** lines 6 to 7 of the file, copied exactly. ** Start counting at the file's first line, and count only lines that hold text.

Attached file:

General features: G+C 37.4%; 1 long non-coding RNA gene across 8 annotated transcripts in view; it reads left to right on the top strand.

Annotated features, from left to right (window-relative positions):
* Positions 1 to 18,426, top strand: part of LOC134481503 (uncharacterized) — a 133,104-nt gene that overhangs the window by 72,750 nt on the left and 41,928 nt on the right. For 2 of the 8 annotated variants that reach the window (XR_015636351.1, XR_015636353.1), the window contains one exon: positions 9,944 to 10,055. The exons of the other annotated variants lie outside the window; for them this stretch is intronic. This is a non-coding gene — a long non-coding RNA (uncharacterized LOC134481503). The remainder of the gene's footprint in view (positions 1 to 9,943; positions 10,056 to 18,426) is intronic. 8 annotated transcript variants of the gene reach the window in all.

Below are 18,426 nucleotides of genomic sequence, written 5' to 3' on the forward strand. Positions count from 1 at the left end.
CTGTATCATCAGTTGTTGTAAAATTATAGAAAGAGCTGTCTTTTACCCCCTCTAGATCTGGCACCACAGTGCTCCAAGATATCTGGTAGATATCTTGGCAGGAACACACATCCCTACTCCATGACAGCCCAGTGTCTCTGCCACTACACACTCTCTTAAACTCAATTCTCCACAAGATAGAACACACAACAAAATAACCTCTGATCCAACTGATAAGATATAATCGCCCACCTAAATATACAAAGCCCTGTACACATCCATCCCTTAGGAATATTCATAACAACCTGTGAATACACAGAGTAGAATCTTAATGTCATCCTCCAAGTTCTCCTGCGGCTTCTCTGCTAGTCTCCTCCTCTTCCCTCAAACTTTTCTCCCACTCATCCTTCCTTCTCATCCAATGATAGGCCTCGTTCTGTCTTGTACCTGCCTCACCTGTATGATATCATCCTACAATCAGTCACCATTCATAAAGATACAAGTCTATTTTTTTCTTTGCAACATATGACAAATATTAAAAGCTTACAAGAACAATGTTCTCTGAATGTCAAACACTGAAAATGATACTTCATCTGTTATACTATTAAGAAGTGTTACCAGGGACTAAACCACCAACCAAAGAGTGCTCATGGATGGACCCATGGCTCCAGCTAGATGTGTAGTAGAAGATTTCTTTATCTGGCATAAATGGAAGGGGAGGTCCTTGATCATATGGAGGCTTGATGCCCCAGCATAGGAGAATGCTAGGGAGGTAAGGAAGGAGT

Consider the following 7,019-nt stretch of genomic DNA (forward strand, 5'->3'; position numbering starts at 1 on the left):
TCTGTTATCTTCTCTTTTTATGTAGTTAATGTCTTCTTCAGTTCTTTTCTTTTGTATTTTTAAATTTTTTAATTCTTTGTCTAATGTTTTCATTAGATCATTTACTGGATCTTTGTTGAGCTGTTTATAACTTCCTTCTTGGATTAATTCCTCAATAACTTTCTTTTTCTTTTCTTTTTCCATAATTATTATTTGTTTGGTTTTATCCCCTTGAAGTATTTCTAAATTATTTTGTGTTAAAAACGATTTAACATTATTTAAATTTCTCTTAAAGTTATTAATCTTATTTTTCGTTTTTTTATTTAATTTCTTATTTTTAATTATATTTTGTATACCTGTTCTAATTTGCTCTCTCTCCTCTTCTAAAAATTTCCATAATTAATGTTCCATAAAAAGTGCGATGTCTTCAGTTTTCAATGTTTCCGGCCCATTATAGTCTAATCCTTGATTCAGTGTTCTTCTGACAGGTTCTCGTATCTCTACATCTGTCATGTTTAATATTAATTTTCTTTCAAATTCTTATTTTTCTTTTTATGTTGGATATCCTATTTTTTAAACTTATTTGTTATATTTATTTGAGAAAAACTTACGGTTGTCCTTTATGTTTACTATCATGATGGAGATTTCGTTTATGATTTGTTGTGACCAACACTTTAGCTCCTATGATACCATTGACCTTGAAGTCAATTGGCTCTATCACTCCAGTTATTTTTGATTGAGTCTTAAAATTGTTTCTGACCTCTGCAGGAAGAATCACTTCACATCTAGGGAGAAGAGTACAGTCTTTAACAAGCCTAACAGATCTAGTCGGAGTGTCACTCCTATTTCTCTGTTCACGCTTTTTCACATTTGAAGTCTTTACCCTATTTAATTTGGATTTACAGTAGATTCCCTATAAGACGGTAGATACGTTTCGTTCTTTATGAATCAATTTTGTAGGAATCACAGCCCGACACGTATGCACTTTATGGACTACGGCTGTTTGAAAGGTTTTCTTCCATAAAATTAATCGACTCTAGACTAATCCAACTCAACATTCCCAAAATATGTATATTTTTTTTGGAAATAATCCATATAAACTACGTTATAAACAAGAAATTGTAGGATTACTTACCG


Consider the following 7,019-nt stretch of genomic DNA (forward strand, 5'->3'; position numbering starts at 1 on the left):
TCTGTTATCTTCTCTTTTTATGTAGTTAATGTCTTCTTCAGTTCTTTTCTTTTGTATTTTTAAATTTTTTAATTCTTTGTCTAATGTTTTCATTAGATCATTTACTGGATCTTTGTTGAGCTGTTTATAACTTCCTTCTTGGATTAATTCCTCAATAACTTTCTTTTTCTTTTCTTTTTCCATAATTATTATTTGTTTGGTTTTATCCCCTTGAAGTATTTCTAAATTATTTTGTGTTAAAAACGATTTAACATTATTTAAATTTCTCTTAAAGTTATTAATCTTATTTTTCGTTTTTTTATTTAATTTCTTATTTTTAATTATATTTTGTATACCTGTTCTAATTTGCTCTCTCTCCTCTTCTAAAAATTTCCATAATTAATGTTCCATAAAAAGTGCGATGTCTTCAGTTTTCAATGTTTCCGGCCCATTATAGTCTAATCCTTGATTCAGTGTTCTTCTGACAGGTTCTCGTATCTCTACATCTGTCATGTTTAATATTAATTTTCTTTCAAATTCTTATTTTTCTTTTTATGTTGGATATCCTATTTTTTAAACTTATTTGTTATATTTATTTGAGAAAAACTTACGGTTGTCCTTTATGTTTACTATCATGATGGAGATTTCGTTTATGATTTGTTGTGACCAACACTTTAGCTCCTATGATACCATTGACCTTGAAGTCAATTGGCTCTATCACTCCAGTTATTTTTGATTGAGTCTTAAAATTGTTTCTGACCTCTGCAGGAAGAATCACTTCACATCTAGGGAGAAGAGTACAGTCTTTAACAAGCCTAACAGATCTAGTCGGAGTGTCACTCCTATTTCTCTGTTCACGCTTTTTCACATTTGAAGTCTTTACCCTATTTAATTTGGATTTACAGTAGATTCCCTATAAGACGGTAGATACGTTTCGTTCTTTATGAATCAATTTTGTAGGAATCACAGCCCGACACGTATGCACTTTATGGACTACGGCTGTTTGAAAGGTTTTCTTCCATAAAATTAATCGACTCTAGACTAATCCAACTCAACATTCCCAAAATATGTATATTTTTTTTGGAAATAATCCATATAAACTACGTTATAAACAAGAAATTGTAGGATTACTTACCG